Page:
In 1914, 17-year-old Matthew Cowley was called to serve a mission in New Zealand. Determined to master the Māori language, and without a companion for a time, he dedicated himself to reading the Māori Bible and learning from members. After months of prayer and study, he gave his first public sermon. He later testified of God’s help in speaking the language, saying, “I was using words I had never read or heard.”
Cowley went on to become a master of the language and kept his mission journal in Māori. While most missionaries went home after two or three years, Cowley remained and served for nearly five. During his mission, he worked with two local men, Stuart Meha and William Duncan Sr., to complete a revision of the Māori translation of the Book of Mormon. The same three men also helped prepare a Māori edition of the Doctrine and Covenants for publication and translated the Pearl of Great Price.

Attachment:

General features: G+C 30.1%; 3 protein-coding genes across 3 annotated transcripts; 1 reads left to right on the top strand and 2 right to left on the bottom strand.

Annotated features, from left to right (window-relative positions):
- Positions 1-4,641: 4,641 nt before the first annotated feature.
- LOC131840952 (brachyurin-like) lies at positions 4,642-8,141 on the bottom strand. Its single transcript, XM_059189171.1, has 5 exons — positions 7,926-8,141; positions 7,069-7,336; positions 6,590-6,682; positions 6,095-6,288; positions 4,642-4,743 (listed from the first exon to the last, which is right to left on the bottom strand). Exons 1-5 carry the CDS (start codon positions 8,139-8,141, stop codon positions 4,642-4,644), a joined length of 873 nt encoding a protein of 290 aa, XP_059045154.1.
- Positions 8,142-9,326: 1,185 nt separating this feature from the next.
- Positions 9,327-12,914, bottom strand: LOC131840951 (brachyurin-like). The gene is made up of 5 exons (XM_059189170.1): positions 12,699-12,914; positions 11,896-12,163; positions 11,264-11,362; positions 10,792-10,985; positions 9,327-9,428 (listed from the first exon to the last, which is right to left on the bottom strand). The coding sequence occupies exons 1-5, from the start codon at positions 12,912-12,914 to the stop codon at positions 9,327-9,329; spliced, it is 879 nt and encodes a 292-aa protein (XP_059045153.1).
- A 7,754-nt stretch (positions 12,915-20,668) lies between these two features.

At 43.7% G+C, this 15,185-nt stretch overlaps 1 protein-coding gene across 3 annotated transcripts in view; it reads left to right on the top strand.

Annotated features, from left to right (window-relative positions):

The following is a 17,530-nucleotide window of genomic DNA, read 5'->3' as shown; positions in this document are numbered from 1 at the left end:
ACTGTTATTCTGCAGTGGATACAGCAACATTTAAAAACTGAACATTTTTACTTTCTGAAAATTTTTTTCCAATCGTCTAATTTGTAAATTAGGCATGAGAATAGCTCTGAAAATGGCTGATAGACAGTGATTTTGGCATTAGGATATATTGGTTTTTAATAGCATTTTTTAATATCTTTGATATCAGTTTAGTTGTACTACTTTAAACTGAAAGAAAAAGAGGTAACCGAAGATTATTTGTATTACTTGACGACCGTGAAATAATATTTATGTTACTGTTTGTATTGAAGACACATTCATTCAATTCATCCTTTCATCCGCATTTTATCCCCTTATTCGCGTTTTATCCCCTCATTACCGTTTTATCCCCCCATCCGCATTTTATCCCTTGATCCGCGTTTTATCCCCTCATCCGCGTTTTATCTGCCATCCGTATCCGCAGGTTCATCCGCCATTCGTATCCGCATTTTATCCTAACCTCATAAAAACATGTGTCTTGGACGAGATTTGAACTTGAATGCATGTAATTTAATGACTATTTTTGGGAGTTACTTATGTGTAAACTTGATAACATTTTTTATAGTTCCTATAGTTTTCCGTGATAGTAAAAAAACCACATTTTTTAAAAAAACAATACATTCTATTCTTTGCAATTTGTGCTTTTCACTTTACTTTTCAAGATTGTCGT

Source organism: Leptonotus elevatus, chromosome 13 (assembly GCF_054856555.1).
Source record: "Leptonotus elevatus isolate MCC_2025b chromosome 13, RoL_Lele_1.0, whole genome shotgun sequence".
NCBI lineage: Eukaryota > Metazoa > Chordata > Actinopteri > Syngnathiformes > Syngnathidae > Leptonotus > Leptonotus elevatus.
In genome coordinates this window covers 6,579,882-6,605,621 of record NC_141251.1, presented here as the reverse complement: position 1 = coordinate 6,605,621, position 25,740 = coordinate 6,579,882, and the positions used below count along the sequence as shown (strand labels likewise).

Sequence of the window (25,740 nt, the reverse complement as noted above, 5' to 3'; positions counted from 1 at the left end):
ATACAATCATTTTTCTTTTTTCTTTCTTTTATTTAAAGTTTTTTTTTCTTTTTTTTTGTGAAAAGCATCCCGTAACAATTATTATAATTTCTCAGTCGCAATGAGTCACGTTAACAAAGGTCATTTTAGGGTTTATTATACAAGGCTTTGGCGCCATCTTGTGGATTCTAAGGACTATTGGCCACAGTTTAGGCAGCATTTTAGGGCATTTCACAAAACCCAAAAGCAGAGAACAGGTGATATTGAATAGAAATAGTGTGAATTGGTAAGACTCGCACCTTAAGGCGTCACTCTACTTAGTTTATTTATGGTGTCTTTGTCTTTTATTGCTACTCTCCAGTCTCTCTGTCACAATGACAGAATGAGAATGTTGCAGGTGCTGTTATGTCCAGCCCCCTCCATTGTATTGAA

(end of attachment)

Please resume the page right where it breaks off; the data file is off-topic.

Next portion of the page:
In 1938 Cowley returned to New Zealand and served for seven years as mission president. He was known for his great love of Māori people and culture. During the course of his missions, he spent time in the people’s homes and frequently offered healing blessings to them. They affectionately gave him the title Tumuaki, meaning “great leader.” A year after his call to join the Quorum of the Twelve Apostles in 1945, he was appointed to preside over all the Pacific missions and was sometimes called the Apostle of the Pacific.